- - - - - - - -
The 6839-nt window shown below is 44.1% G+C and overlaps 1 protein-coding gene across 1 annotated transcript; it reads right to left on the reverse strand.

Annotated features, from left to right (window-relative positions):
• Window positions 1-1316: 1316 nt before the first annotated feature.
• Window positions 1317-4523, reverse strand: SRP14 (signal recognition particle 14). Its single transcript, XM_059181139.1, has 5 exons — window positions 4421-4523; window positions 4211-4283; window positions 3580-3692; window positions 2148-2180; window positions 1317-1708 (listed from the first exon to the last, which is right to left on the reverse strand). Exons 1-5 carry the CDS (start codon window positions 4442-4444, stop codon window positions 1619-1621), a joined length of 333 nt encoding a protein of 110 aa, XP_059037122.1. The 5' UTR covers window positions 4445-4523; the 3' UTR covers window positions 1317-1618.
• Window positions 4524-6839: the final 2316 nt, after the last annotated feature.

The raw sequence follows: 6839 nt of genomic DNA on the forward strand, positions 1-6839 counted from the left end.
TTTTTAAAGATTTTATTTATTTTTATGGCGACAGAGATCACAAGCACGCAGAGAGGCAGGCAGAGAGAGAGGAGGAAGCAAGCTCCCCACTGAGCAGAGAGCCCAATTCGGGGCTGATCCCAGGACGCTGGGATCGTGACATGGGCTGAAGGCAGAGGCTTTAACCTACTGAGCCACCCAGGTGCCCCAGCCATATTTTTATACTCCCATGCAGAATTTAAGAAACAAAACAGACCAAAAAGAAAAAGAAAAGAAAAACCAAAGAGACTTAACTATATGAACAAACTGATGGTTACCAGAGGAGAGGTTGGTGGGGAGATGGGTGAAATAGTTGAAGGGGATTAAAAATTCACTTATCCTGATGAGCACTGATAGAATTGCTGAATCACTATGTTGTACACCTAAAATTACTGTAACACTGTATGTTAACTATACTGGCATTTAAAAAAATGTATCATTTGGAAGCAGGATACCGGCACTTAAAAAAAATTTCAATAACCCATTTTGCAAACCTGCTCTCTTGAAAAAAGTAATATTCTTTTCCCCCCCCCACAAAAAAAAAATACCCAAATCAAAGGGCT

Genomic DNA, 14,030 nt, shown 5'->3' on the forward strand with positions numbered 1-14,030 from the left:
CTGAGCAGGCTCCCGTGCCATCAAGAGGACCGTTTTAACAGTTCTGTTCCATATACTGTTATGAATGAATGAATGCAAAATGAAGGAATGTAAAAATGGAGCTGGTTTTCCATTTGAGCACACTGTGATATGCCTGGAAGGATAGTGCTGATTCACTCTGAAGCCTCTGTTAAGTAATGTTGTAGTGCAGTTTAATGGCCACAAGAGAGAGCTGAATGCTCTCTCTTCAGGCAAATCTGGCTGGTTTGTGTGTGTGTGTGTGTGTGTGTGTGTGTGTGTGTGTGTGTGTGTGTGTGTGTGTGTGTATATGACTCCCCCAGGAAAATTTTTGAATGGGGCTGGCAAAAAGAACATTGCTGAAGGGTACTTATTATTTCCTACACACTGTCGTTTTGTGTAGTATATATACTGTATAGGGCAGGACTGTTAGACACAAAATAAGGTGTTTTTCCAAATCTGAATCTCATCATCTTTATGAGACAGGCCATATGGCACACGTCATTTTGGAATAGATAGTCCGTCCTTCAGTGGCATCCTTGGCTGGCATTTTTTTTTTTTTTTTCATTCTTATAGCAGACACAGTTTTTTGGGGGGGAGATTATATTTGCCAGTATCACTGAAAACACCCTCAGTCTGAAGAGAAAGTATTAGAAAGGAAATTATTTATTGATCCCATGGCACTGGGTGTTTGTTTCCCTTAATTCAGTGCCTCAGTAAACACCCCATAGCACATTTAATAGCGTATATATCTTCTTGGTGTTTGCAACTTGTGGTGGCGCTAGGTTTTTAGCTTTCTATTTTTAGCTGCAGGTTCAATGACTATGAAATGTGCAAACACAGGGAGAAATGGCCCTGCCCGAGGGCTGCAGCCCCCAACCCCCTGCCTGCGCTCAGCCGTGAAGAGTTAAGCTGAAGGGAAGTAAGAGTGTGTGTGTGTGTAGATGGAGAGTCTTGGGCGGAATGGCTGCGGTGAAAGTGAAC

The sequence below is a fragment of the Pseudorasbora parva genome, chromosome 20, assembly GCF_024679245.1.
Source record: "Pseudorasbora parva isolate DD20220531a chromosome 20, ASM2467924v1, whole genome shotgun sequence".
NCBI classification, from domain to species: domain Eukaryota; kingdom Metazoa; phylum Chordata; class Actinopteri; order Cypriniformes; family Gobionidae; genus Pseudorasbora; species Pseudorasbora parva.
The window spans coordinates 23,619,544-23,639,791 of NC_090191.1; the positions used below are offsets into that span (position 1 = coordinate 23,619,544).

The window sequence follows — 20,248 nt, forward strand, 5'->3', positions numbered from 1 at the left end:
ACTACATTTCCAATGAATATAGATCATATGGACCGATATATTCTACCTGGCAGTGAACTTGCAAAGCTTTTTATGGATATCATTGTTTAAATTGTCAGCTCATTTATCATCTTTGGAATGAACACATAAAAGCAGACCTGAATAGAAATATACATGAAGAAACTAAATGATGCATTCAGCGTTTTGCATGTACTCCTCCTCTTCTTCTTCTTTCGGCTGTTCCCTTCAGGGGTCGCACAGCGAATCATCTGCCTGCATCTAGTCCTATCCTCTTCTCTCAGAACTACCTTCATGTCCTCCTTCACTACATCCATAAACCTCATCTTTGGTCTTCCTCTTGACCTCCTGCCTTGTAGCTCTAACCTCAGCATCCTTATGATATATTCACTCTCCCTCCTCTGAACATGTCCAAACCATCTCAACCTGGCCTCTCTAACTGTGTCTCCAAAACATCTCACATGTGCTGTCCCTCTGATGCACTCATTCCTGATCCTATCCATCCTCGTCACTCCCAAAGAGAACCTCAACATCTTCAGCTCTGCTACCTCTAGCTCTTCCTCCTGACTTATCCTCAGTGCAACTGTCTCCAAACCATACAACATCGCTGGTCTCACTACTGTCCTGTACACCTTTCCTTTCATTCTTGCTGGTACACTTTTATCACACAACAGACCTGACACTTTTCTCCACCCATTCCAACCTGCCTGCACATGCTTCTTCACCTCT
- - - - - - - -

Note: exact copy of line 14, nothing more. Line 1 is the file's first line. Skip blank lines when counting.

The window sequence follows — 20,248 nt, forward strand, 5'->3', positions numbered from 1 at the left end: